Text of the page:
Preparing for your appointment

Here's some information to help you get ready for your appointment.

What you can do

Before your appointment take these steps:

  • Write down any signs and symptoms you or your child is experiencing. Include signs and symptoms even if they seem minor, such as low-grade fever or fatigue.
  • Write down questions to ask your doctor. Your time with your doctor is limited, so it can be useful to prepare a list of questions.

For CMV, questions to ask your doctor include:

  • What is likely causing my symptoms?
  • What tests do I need?
  • Is my condition likely temporary or chronic?
  • What is the best course of action?
  • Will I infect others?
  • Are there any restrictions I need to follow?
  • I have other health conditions. How can I best manage them together?

What to expect from your doctor

Your doctor will likely ask you a number of questions, including:

  • How long have you had your symptoms?
  • Do you work or live with young children?
  • Have you had a blood transfusion or organ transplant recently?
  • Do you have a medical condition that compromises your immune system, such as HIV or AIDS?
  • Are you receiving chemotherapy?
  • Do you practice safe sex?
  • Are you pregnant or breast-feeding?

In addition, if you think you have been exposed during pregnancy:

  • When do you think you may have been exposed?
  • Have you had symptoms of the condition?
  • Have you been tested for CMV before?
April 12, 2017
References
  1. Bennett JE, et al., eds. Cytomegalovirus (CMV). In: Mandell, Douglas, and Bennett's Principles and Practice of Infectious Diseases. 8th ed. Philadelphia, Pa.: Saunders Elsevier; 2015. https://clinicalkey.com. Accessed Dec. 12, 2016.
  2. Goldman L, et al., eds. Cytomegalovirus. In: Goldman-Cecil Medicine. 25th ed. Philadelphia, Pa.: Saunders Elsevier; 2016. http://www.clinicalkey.com. Accessed Dec. 12, 2016.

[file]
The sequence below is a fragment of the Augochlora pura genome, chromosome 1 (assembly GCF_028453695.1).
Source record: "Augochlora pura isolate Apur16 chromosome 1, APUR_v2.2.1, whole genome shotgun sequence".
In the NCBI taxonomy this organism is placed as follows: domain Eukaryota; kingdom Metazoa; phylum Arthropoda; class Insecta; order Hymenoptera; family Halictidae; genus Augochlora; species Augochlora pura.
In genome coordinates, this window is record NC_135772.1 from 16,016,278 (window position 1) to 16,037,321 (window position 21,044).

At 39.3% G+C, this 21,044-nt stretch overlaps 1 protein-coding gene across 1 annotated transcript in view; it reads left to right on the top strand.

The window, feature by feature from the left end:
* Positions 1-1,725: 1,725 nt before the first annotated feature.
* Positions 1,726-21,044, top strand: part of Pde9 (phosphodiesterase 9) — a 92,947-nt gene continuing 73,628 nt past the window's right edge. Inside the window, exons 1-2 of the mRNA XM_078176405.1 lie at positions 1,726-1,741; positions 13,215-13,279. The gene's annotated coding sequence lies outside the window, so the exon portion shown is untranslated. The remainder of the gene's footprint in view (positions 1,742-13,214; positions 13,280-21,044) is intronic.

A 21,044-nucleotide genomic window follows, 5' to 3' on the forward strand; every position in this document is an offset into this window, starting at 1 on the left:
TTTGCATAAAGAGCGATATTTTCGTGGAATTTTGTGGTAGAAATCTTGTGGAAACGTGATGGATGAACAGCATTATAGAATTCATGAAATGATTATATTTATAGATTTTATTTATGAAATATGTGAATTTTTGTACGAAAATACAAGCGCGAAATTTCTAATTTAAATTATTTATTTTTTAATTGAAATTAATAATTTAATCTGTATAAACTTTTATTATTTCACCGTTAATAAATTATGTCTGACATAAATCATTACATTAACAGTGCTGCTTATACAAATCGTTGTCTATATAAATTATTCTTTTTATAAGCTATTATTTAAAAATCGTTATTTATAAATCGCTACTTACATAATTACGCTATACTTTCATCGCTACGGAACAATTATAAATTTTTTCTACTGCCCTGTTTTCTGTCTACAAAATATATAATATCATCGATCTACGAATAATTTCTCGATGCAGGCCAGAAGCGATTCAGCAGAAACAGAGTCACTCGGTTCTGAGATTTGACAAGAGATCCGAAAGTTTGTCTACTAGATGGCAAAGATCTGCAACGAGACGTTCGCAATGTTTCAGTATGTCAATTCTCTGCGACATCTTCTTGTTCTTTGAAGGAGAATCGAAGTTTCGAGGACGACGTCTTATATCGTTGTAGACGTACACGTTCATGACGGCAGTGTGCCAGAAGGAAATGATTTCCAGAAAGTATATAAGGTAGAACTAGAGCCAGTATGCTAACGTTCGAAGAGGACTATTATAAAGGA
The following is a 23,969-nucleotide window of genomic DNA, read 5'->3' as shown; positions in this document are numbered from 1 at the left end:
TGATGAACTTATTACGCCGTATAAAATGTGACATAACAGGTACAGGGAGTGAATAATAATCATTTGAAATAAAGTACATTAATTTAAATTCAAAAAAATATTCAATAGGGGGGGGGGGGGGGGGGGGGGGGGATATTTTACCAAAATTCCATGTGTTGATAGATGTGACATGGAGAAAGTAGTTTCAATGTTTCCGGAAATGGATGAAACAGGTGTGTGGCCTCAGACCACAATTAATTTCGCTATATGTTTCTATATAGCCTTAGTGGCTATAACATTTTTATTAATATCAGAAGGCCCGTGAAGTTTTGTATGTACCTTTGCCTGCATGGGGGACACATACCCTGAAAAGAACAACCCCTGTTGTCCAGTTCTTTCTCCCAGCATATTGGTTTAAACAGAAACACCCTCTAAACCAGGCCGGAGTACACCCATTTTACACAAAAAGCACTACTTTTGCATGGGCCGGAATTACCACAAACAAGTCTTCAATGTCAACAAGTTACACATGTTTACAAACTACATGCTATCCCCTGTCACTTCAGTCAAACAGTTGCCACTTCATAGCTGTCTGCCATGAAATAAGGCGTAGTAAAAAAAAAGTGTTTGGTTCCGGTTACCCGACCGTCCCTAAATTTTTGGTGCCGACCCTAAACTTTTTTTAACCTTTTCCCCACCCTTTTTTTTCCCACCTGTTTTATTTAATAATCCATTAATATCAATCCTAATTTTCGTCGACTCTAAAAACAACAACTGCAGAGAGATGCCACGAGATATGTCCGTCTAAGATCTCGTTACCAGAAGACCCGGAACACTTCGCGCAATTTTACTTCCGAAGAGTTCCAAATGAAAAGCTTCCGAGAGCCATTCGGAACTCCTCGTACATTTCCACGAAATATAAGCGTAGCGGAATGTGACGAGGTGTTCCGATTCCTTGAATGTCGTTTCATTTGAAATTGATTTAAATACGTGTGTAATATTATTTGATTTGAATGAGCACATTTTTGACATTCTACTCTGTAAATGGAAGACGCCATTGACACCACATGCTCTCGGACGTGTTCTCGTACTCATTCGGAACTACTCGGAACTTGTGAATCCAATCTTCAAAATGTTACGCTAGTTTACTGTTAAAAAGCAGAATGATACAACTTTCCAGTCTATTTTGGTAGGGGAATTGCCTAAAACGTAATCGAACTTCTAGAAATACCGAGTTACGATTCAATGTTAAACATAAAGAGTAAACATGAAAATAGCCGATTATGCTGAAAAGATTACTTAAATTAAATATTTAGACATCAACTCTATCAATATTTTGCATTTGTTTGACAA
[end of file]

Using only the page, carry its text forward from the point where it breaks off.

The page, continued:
3. Friel TJ. Epidemiology, clinical manifestations, and treatment of cytomegalovirus in immunocompetent adults. http://www.uptodate.com/home. Accessed Dec. 12, 2016.
  4. Kliegman RM, et al. Cytomegalovirus. In: Nelson Textbook of Pediatrics. 20th ed. Philadelphia, Pa.: Elsevier; 2016. http://clinicalkey.com. Accessed Dec. 12, 2016.
  5. Bialas KM, et al. Perinatal cytomegalovirus and varicella zoster virus infections: Epidemiology, prevention, and treatment. Clinics in Perinatology. 2015;42:61.
  6. Demmler-Harrison GJ. Congenital cytomegalovirus infection: Clinical features and diagnosis. http://www.uptodate.com/home. Accessed Dec. 12, 2016.
  7. Cytomegalovirus (CMV) and congenital CMV infection: Babies born with CMV (congenital CMV infection). Centers for Disease Control and Prevention. https://www.cdc.gov/cmv/congenital-infection.html. Accessed Dec. 13, 2016.
  8. Cytomegalovirus (CMV) and congenital CMV infection: About CMV. Centers for Disease Control and Prevention. http://www.cdc.gov/cmv/overview.html. Accessed Dec. 13, 2016.
  9. Sheffield JS, et al. Cytomegalovirus infection in pregnancy. http://www.uptodate.com/home. Accessed Dec. 12, 2016.
  10. Feldman DM, et al. Toxoplasmosis, parvovirus, and cytomegalovirus in pregnancy. Clinics in Laboratory Medicine. 2016;36:407.
  11. Caliendo AM. Approach to the diagnosis of cytomegalovirus. http://www.uptodate.com/home. Accessed Dec. 12, 2016.
  12. Demmler-Harrison GJ. Congenital cytomegalovirus infection: Management and outcomes. http://www.uptodate.com/home. Accessed Dec. 12, 2016.